My game detector works so much better than anything you can buy in a store. Forget about the little game trail cameras you can strap to trees and the headsets you can wear to detect the slightest sounds. Never mind your own good old ears and eyes. I swear by my dogs who not only tell me whether there is an animal around and if there was animal traffic in the area over the last 24 hours, but also what species it is.
A walk with in the woods with our three dogs is a constant exchange of information. On our part, it largely involves calling them back to make sure they don’t stray too far, and cheering the old dog on who is always lagging behind. The dogs however keep up a running commentary on what they smell and hear. Over time, we’ve learned to decipher a lot of what they say.
The other day, I was informed by the dogs that wolves had trespassed right on our favourite trail, an unheard of act of boldness. Usually the wolves treat us like lepers and avoid at all costs coming anywhere close to where we usually walk.
But I was fairly sure that other canines had been there: all three dogs intently sniffed with relaxed tails, and Milan’s macho pee performance ended with his hind paws violently scratching the dirt.
My guess was that they had come through a few hours before, because if the scent had been very fresh, the dogs would have held their tails stiffly up into the air. And sure enough, when I caught up with them I saw a semi-fresh wolf turd right in the middle of our trail.
Reading the dogs makes it all the more fun and interesting out in the woods. I’m glad we have three because they each give us information about different animals in the area. Old Leshi, by now almost completely deaf and going blind as well, really cares about just one type of game: bears. A bear close by used to send her into a complete frenzy, and she has chased quite a few black bears up the closest tree. She has never run off to actively look for bears, no, she only wanted to clear them out of the way when they happened to be close by.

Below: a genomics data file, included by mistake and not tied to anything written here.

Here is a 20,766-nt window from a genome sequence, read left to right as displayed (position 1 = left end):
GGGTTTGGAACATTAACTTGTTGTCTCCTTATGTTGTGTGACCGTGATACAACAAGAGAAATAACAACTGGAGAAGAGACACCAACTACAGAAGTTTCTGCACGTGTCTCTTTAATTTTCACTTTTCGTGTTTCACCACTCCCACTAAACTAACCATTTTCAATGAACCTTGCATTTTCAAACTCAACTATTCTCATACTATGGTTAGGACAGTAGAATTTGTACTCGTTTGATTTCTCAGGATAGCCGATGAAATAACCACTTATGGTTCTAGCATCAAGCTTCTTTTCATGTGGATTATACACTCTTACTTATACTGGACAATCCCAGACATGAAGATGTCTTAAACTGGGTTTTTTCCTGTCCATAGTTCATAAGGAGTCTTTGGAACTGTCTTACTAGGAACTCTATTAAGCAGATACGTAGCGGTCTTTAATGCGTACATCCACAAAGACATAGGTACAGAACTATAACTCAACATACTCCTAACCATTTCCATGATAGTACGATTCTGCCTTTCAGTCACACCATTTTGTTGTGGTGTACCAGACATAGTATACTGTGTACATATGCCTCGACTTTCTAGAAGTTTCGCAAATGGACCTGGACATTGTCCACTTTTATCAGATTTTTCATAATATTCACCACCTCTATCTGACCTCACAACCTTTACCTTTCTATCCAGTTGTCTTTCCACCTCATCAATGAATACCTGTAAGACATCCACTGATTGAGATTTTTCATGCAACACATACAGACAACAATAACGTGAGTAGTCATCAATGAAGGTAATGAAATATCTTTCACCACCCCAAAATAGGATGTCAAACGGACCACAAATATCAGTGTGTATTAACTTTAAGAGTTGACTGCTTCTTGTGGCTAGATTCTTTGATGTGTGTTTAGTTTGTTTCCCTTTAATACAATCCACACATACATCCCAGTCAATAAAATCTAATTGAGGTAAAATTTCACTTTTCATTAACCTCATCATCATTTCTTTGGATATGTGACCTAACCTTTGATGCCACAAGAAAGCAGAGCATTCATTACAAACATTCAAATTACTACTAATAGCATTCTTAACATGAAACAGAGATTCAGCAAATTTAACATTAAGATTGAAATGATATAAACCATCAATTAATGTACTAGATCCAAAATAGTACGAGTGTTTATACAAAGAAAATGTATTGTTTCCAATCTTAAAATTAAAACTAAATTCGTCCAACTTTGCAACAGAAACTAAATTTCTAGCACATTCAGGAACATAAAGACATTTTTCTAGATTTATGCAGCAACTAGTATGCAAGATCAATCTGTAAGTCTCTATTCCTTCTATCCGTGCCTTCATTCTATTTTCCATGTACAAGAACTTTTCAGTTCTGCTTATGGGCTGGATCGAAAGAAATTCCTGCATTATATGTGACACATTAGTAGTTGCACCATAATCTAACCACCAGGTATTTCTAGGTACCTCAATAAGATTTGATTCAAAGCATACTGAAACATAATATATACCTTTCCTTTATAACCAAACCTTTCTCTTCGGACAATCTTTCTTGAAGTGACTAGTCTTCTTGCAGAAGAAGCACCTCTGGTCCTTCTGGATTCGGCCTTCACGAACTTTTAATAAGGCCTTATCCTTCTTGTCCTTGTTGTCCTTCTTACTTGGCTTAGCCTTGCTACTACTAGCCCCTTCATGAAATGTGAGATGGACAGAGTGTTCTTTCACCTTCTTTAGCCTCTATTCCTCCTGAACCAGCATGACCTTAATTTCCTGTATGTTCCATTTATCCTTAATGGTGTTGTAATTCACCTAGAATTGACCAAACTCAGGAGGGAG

We were never too pleased with this pastime of hers – of course it can backfire dramatically, although she seemed to know what she was doing and always kept away a good distance from the bears. What with her assorted old age complaints, she hasn’t been treeing any bears for a couple years now. But I still know that when we’re out for a walk and her nose starts quivering, her tail goes up and she starts hobbling along at a most unsenior-like pace, there must be a bear around because that’s the only animal that gets her so excited.
Milan on the other hand is a moose specialist. We’ve curbed his urge to chase after them by means of an electronic collar and he has finally understood that running after them is not an option. When he comes rushing back to my side, shaking and whining, I know that he’s not had a scary wild animal encounter out there but that there is a moose at very close quarters that he’d just love to chase it but knows he’s not allowed. Older tracks that he follows intently are generally moose tracks.
Nooka is the least informative because she is apprehensive about most wildlife encounters except small game. I look to her for confirmation that there really is something close by when the other two have a scent, but that’s pretty much where the information ends. She is scared of large animals and her hackles will raise the most when there’s a bear around.
The newly stripped bark of two young spruce trees elicited no more than a brief sniff on our walk – sign of a porcupine that the dogs showed no interest in. There were voles in a couple of spots that got promptly pounced on by Milan and Nooka, and no big game in the area. On our way back, the wolf turd was subject to another thorough sniffing over (I had a poke at it too and concluded the wolf had eaten some small animal).
That’s our news from the bush, our topics of gossip: the large animals are elsewhere but the smaller game is busy and the wolves are making inroads. This newscast was brought to you by Milan, Leshi and Nooka.
Lisa Hasselbring is a writer who lives at the headwaters of the Yukon
River south of Whitehorse.